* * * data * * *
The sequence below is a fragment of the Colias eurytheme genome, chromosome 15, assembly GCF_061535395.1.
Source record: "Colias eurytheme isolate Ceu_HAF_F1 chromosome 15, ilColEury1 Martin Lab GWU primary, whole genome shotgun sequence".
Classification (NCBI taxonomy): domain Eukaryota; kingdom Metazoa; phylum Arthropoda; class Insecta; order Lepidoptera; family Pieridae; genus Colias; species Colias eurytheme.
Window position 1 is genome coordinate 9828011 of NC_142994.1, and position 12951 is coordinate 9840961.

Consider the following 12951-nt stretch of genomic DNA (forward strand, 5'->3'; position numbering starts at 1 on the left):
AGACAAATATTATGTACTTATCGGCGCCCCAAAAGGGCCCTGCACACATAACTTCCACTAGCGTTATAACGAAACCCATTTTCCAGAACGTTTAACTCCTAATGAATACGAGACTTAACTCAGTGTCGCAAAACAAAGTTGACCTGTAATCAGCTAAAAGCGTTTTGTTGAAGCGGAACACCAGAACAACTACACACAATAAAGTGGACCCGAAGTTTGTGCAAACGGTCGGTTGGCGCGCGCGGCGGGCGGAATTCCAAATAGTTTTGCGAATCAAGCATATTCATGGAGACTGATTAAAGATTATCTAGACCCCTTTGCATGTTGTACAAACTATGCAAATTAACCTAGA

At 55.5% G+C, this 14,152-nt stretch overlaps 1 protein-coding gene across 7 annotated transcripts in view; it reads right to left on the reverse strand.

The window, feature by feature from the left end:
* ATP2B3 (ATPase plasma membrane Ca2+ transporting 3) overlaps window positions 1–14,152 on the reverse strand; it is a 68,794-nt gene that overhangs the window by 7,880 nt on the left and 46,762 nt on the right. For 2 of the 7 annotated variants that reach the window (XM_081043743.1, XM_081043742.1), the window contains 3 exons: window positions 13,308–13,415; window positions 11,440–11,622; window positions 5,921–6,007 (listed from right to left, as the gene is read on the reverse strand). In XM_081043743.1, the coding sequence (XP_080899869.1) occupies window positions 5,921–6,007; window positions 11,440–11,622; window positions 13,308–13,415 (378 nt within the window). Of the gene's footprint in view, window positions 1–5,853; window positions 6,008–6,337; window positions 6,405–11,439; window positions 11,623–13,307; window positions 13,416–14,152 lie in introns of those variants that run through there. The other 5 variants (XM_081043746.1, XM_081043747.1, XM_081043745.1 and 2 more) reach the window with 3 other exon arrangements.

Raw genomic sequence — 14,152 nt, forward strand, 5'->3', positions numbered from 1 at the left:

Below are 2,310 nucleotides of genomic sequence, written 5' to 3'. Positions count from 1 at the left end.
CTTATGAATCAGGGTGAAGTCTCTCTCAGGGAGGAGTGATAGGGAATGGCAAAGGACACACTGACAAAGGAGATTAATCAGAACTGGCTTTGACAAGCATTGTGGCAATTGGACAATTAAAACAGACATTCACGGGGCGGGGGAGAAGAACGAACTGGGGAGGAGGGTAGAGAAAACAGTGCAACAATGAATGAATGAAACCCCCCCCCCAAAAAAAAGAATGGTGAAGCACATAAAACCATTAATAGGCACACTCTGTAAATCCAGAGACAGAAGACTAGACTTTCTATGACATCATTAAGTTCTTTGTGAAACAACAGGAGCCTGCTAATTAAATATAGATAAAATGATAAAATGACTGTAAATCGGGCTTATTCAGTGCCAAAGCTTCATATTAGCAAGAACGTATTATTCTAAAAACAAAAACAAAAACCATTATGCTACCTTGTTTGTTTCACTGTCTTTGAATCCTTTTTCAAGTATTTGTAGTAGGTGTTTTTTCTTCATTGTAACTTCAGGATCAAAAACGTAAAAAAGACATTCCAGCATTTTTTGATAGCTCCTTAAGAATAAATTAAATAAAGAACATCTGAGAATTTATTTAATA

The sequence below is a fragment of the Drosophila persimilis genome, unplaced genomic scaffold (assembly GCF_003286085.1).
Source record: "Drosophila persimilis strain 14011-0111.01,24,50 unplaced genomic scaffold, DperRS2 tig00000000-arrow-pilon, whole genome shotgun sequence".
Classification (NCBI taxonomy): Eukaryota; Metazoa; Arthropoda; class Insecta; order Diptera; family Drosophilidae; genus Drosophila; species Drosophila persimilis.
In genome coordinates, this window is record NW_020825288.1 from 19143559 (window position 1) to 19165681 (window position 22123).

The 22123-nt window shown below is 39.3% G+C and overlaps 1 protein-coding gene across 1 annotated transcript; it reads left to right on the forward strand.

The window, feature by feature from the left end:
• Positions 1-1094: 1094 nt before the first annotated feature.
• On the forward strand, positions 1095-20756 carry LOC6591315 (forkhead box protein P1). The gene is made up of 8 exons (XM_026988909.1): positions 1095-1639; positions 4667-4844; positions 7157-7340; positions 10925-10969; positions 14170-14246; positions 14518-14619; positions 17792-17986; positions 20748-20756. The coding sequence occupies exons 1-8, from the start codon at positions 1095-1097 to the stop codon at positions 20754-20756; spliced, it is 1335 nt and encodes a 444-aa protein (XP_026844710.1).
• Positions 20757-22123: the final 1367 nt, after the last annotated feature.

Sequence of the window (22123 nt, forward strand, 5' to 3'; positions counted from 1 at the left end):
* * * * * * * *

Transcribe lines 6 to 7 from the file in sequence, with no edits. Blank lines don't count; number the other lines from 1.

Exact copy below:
AGACAAATATTATGTACTTATCGGCGCCCCAAAAGGGCCCTGCACACATAACTTCCACTAGCGTTATAACGAAACCCATTTTCCAGAACGTTTAACTCCTAATGAATACGAGACTTAACTCAGTGTCGCAAAACAAAGTTGACCTGTAATCAGCTAAAAGCGTTTTGTTGAAGCGGAACACCAGAACAACTACACACAATAAAGTGGACCCGAAGTTTGTGCAAACGGTCGGTTGGCGCGCGCGGCGGGCGGAATTCCAAATAGTTTTGCGAATCAAGCATATTCATGGAGACTGATTAAAGATTATCTAGACCCCTTTGCATGTTGTACAAACTATGCAAATTAACCTAGA

At 55.5% G+C, this 14,152-nt stretch overlaps 1 protein-coding gene across 7 annotated transcripts in view; it reads right to left on the reverse strand.